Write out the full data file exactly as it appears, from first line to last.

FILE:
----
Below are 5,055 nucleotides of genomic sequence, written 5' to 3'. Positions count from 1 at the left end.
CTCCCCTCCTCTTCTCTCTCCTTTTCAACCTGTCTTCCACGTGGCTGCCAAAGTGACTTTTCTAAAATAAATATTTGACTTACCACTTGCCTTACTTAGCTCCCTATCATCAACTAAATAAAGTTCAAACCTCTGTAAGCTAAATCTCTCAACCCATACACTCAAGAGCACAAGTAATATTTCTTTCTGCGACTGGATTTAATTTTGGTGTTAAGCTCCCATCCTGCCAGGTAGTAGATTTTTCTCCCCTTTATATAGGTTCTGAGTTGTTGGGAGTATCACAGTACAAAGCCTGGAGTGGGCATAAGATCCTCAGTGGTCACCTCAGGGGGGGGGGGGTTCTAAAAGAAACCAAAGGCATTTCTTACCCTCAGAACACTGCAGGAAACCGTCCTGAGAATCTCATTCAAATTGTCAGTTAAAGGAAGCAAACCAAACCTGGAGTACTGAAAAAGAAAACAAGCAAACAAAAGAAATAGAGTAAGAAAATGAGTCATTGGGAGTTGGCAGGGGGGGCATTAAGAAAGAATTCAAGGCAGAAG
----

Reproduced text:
Below are 5,055 nucleotides of genomic sequence, written 5' to 3'. Positions count from 1 at the left end.
CTCCCCTCCTCTTCTCTCTCCTTTTCAACCTGTCTTCCACGTGGCTGCCAAAGTGACTTTTCTAAAATAAATATTTGACTTACCACTTGCCTTACTTAGCTCCCTATCATCAACTAAATAAAGTTCAAACCTCTGTAAGCTAAATCTCTCAACCCATACACTCAAGAGCACAAGTAATATTTCTTTCTGCGACTGGATTTAATTTTGGTGTTAAGCTCCCATCCTGCCAGGTAGTAGATTTTTCTCCCCTTTATATAGGTTCTGAGTTGTTGGGAGTATCACAGTACAAAGCCTGGAGTGGGCATAAGATCCTCAGTGGTCACCTCAGGGGGGGGGGGGTTCTAAAAGAAACCAAAGGCATTTCTTACCCTCAGAACACTGCAGGAAACCGTCCTGAGAATCTCATTCAAATTGTCAGTTAAAGGAAGCAAACCAAACCTGGAGTACTGAAAAAGAAAACAAGCAAACAAAAGAAATAGAGTAAGAAAATGAGTCATTGGGAGTTGGCAGGGGGGGCATTAAGAAAGAATTCAAGGCAGAAG